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Historical Marker #2158 in Warren County remembers Shake Rag, an African American community founded in the 1800s.

Shake Rag was added to the National Register of Historic Places in September 2000, becoming Bowling Green’s first National Register district recognized for its importance to African American history. Founded on land donated in 1802 for use as an African American public square, the neighborhood grew steadily following the Civil War and into the twentieth century.

Life in Shake Rag revolved around church, school, and family. The State Street Baptist Church was founded by a group of slaves who were baptized and received membership from Bowling Green Baptist Church. Despite their membership, certain restrictions were placed on them, including not being allowed to participate in decision making and being required to sit in the gallery of the church. A member recalled it being “a main source of the community’s social as well as religious goings on.”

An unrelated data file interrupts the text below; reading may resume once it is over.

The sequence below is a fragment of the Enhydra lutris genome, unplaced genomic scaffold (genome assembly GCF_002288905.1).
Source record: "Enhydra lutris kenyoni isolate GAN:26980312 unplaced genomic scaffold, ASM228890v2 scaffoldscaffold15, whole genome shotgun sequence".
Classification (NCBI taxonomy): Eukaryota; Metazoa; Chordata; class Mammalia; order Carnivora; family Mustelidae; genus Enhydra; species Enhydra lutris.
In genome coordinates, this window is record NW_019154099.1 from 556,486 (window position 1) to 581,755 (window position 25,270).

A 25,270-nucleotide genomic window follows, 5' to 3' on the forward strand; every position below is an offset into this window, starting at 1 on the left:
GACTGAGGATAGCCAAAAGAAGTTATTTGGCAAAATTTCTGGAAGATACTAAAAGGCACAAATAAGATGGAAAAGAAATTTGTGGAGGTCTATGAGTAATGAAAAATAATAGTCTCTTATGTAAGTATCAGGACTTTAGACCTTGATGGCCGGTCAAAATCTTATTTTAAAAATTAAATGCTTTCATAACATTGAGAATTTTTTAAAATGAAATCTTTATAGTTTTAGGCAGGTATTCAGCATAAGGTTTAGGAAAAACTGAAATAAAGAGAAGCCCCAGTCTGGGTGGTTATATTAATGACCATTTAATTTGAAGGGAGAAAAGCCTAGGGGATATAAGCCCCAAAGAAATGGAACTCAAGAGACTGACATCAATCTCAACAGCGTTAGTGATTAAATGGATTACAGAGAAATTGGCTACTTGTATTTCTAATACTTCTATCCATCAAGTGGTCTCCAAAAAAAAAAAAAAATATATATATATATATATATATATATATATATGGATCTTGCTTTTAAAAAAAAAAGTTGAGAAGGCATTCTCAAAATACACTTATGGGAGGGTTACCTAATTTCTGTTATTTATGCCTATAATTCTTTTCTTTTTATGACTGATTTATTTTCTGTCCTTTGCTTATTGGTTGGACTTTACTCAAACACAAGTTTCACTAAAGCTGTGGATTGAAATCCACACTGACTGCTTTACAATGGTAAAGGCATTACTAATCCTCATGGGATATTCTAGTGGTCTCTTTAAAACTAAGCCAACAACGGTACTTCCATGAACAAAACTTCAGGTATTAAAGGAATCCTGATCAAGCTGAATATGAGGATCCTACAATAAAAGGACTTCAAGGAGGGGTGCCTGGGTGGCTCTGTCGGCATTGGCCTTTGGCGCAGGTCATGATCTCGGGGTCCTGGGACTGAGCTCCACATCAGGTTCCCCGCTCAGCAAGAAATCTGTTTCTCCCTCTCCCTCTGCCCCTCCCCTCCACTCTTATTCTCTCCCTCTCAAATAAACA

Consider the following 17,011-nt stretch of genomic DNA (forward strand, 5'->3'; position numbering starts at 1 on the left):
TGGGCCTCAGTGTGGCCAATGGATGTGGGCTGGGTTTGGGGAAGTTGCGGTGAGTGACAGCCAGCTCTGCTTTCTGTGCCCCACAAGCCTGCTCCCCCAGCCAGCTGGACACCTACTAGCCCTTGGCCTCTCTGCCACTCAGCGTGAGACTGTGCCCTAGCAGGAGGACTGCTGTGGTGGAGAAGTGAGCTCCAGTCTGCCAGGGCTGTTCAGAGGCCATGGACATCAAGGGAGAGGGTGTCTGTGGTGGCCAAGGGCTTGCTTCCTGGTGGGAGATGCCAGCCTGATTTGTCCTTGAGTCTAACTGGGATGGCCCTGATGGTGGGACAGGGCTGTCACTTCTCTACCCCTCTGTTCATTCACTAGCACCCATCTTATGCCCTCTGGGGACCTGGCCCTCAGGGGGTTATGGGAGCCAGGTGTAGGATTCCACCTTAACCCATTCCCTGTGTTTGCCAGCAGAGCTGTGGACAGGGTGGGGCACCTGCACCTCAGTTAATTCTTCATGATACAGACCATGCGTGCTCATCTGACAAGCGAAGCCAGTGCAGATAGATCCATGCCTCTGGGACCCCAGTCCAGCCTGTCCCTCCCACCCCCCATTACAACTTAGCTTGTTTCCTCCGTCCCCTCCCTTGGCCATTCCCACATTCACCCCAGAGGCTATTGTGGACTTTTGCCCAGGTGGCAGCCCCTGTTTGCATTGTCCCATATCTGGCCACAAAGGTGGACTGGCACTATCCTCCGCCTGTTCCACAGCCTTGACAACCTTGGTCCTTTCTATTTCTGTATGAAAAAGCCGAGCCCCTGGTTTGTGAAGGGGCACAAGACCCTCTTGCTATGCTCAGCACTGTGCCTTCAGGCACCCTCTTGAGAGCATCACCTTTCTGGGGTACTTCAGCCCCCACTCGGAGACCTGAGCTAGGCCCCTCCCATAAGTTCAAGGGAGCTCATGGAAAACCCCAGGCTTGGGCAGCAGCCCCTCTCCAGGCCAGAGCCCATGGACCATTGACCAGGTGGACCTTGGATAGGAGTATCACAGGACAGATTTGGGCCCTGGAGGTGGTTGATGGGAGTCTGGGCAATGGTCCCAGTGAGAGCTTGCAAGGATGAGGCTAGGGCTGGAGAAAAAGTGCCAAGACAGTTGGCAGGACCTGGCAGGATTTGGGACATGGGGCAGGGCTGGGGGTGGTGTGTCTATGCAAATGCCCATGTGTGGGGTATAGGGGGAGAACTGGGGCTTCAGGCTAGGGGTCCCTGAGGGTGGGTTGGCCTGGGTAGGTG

The marker reads:
Shake Rag This African American community was founded in the 1800s. Bordered by the river and High, KY., and 7th Sts, the area grew to include hundreds of residents, two schools, businesses, and churches. The architecture of Shake Rag shows a growing middle-class community.

The marker was dedicated in 2004 through the financial support of the city of Bowling Green.

An open lot owned by the City of Bowling Green at the Corner of 3rd and College Streets in the Shake Rag District is slated to be developed into a green space park. The City of Bowling Green will hold a Project Open House regarding the development of a new Shake Rag Park at the corner of 3rd and College Street.

The open house will take place on February 19, 2019 from 5:30 to 7:00 p.m. at the George Washington Carver Center at 201 State Street.

Please stop by at any time to ask questions, review plans and discuss ideas with City staff.

 

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